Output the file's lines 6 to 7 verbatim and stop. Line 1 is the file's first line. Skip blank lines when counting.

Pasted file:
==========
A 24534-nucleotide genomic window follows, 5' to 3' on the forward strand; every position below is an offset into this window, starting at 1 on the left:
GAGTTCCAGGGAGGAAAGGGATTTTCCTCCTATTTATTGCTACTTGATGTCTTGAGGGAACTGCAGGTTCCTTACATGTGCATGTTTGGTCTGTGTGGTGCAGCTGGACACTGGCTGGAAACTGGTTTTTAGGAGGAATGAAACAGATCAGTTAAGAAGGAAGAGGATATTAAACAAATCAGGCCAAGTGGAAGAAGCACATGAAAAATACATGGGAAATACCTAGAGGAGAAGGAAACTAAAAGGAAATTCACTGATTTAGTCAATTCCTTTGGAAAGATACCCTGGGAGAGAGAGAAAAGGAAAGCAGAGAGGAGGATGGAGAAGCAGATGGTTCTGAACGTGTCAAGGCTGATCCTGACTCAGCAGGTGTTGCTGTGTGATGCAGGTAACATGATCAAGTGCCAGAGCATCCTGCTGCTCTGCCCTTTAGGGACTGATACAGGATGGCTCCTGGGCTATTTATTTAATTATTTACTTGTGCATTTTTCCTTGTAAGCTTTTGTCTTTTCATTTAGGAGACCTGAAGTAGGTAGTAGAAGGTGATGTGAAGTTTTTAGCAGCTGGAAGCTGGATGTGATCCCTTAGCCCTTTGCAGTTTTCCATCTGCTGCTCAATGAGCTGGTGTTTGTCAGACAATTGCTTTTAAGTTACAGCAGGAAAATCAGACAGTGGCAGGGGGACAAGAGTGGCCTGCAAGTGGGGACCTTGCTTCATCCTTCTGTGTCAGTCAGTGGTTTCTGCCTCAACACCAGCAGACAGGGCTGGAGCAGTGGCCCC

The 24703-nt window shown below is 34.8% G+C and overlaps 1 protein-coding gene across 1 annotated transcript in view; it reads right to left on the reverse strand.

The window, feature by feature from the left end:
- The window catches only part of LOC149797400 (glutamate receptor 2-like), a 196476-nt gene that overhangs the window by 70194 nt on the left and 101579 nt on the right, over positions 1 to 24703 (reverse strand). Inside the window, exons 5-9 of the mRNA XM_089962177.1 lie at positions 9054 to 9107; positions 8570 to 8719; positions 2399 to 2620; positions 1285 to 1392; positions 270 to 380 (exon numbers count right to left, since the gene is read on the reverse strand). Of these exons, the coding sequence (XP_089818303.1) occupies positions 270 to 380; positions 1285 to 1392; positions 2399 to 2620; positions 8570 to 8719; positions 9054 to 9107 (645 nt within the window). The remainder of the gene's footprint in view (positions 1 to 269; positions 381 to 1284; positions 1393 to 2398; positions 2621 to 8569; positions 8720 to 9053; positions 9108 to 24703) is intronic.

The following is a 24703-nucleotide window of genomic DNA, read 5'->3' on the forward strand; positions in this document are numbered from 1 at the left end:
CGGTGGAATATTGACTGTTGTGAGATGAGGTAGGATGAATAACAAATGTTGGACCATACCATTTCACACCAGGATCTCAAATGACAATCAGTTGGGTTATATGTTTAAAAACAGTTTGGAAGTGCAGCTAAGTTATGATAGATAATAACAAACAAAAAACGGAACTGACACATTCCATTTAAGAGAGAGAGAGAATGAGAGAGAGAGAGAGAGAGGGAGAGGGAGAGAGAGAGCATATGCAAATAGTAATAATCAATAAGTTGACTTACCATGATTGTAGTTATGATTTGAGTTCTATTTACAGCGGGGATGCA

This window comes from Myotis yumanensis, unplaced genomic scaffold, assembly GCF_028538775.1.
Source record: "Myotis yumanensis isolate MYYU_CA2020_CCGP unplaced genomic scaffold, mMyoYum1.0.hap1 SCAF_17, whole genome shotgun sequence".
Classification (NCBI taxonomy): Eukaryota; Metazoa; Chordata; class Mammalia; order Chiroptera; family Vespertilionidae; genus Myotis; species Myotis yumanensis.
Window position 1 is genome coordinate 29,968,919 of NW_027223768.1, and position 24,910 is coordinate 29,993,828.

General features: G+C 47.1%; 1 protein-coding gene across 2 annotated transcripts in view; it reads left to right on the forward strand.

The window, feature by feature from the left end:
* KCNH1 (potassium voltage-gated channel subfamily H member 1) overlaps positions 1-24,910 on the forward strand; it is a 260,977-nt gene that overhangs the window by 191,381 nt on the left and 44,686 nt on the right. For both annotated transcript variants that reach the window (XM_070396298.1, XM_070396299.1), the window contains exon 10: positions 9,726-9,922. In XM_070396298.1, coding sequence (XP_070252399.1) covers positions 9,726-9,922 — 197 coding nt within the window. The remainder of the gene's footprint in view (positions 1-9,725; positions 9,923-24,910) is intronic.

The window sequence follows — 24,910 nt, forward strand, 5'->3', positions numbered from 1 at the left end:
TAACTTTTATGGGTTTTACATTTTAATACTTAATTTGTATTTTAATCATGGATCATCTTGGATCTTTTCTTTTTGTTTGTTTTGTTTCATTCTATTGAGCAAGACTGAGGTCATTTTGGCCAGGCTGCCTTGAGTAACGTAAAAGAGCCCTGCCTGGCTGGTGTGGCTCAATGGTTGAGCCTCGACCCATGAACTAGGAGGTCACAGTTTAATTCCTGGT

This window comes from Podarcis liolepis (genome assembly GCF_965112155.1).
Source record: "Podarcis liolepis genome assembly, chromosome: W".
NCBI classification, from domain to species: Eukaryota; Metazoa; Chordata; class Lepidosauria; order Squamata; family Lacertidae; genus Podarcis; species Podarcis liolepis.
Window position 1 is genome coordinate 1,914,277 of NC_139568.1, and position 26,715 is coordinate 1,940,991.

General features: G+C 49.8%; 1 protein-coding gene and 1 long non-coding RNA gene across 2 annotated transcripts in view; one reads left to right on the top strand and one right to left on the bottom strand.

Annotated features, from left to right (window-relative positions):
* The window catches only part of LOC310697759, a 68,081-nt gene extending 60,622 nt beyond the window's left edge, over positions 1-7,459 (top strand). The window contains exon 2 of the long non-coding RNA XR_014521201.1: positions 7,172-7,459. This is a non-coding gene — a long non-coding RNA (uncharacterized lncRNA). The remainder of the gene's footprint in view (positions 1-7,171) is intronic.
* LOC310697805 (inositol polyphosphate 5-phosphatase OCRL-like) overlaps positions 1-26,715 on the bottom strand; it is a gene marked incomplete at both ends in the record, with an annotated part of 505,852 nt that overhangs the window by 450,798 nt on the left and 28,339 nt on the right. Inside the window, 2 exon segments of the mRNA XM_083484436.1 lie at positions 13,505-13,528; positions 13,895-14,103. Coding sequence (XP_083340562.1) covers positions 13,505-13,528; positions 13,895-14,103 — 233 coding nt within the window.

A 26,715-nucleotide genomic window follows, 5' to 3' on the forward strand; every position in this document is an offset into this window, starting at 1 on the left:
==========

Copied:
The following is a 24703-nucleotide window of genomic DNA, read 5'->3' on the forward strand; positions in this document are numbered from 1 at the left end:
CGGTGGAATATTGACTGTTGTGAGATGAGGTAGGATGAATAACAAATGTTGGACCATACCATTTCACACCAGGATCTCAAATGACAATCAGTTGGGTTATATGTTTAAAAACAGTTTGGAAGTGCAGCTAAGTTATGATAGATAATAACAAACAAAAAACGGAACTGACACATTCCATTTAAGAGAGAGAGAGAATGAGAGAGAGAGAGAGAGAGGGAGAGGGAGAGAGAGAGCATATGCAAATAGTAATAATCAATAAGTTGACTTACCATGATTGTAGTTATGATTTGAGTTCTATTTACAGCGGGGATGCA